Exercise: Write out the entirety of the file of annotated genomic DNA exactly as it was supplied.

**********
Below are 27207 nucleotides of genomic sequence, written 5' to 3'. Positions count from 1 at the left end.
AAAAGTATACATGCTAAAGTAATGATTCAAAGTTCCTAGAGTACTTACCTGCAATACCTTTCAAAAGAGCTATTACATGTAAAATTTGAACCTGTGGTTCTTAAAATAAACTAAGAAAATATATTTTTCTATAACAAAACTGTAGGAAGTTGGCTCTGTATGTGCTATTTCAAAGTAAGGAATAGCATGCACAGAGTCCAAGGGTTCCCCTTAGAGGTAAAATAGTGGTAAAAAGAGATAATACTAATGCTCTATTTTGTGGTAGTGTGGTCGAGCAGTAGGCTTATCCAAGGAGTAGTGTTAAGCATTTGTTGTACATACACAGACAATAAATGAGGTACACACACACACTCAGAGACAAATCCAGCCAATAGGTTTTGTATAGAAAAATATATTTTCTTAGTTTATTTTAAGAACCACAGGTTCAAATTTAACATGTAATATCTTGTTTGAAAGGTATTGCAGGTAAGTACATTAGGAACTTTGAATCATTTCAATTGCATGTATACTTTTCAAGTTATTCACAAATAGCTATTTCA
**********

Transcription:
Below are 27207 nucleotides of genomic sequence, written 5' to 3'. Positions count from 1 at the left end.
AAAAGTATACATGCTAAAGTAATGATTCAAAGTTCCTAGAGTACTTACCTGCAATACCTTTCAAAAGAGCTATTACATGTAAAATTTGAACCTGTGGTTCTTAAAATAAACTAAGAAAATATATTTTTCTATAACAAAACTGTAGGAAGTTGGCTCTGTATGTGCTATTTCAAAGTAAGGAATAGCATGCACAGAGTCCAAGGGTTCCCCTTAGAGGTAAAATAGTGGTAAAAAGAGATAATACTAATGCTCTATTTTGTGGTAGTGTGGTCGAGCAGTAGGCTTATCCAAGGAGTAGTGTTAAGCATTTGTTGTACATACACAGACAATAAATGAGGTACACACACACACTCAGAGACAAATCCAGCCAATAGGTTTTGTATAGAAAAATATATTTTCTTAGTTTATTTTAAGAACCACAGGTTCAAATTTAACATGTAATATCTTGTTTGAAAGGTATTGCAGGTAAGTACATTAGGAACTTTGAATCATTTCAATTGCATGTATACTTTTCAAGTTATTCACAAATAGCTATTTCA